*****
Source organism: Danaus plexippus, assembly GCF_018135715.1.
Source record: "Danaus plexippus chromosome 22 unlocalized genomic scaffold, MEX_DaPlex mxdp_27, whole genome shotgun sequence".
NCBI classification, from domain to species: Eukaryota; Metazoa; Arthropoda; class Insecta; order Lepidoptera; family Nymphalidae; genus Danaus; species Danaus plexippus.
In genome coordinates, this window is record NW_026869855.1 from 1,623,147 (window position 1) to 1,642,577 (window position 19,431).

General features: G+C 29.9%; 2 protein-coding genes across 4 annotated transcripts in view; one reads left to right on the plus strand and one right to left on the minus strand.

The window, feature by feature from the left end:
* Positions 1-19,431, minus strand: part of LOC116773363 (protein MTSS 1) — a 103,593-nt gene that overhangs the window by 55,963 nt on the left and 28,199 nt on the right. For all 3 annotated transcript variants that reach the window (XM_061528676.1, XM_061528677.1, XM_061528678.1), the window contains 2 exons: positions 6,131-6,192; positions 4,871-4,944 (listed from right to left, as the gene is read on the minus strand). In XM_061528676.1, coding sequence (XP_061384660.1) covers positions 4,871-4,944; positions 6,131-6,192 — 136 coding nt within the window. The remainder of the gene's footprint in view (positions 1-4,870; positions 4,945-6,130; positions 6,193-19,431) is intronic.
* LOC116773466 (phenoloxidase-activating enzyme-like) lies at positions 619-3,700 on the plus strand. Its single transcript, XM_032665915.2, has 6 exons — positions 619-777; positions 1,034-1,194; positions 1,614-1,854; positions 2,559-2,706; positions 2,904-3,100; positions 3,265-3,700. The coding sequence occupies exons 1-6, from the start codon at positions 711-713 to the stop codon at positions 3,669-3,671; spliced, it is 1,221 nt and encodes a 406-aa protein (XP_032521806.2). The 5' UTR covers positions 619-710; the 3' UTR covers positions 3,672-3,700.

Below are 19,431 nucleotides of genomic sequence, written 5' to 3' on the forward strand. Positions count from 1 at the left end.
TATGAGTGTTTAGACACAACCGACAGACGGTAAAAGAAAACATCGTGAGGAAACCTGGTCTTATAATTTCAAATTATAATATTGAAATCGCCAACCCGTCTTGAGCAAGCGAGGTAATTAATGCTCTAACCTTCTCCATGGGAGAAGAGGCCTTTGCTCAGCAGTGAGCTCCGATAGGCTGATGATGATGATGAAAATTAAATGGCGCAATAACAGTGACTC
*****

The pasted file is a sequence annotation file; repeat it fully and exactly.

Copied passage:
Source organism: Danaus plexippus, assembly GCF_018135715.1.
Source record: "Danaus plexippus chromosome 22 unlocalized genomic scaffold, MEX_DaPlex mxdp_27, whole genome shotgun sequence".
NCBI classification, from domain to species: Eukaryota; Metazoa; Arthropoda; class Insecta; order Lepidoptera; family Nymphalidae; genus Danaus; species Danaus plexippus.
In genome coordinates, this window is record NW_026869855.1 from 1,623,147 (window position 1) to 1,642,577 (window position 19,431).

General features: G+C 29.9%; 2 protein-coding genes across 4 annotated transcripts in view; one reads left to right on the plus strand and one right to left on the minus strand.

The window, feature by feature from the left end:
* Positions 1-19,431, minus strand: part of LOC116773363 (protein MTSS 1) — a 103,593-nt gene that overhangs the window by 55,963 nt on the left and 28,199 nt on the right. For all 3 annotated transcript variants that reach the window (XM_061528676.1, XM_061528677.1, XM_061528678.1), the window contains 2 exons: positions 6,131-6,192; positions 4,871-4,944 (listed from right to left, as the gene is read on the minus strand). In XM_061528676.1, coding sequence (XP_061384660.1) covers positions 4,871-4,944; positions 6,131-6,192 — 136 coding nt within the window. The remainder of the gene's footprint in view (positions 1-4,870; positions 4,945-6,130; positions 6,193-19,431) is intronic.
* LOC116773466 (phenoloxidase-activating enzyme-like) lies at positions 619-3,700 on the plus strand. Its single transcript, XM_032665915.2, has 6 exons — positions 619-777; positions 1,034-1,194; positions 1,614-1,854; positions 2,559-2,706; positions 2,904-3,100; positions 3,265-3,700. The coding sequence occupies exons 1-6, from the start codon at positions 711-713 to the stop codon at positions 3,669-3,671; spliced, it is 1,221 nt and encodes a 406-aa protein (XP_032521806.2). The 5' UTR covers positions 619-710; the 3' UTR covers positions 3,672-3,700.

Below are 19,431 nucleotides of genomic sequence, written 5' to 3' on the forward strand. Positions count from 1 at the left end.
TATGAGTGTTTAGACACAACCGACAGACGGTAAAAGAAAACATCGTGAGGAAACCTGGTCTTATAATTTCAAATTATAATATTGAAATCGCCAACCCGTCTTGAGCAAGCGAGGTAATTAATGCTCTAACCTTCTCCATGGGAGAAGAGGCCTTTGCTCAGCAGTGAGCTCCGATAGGCTGATGATGATGATGAAAATTAAATGGCGCAATAACAGTGACTC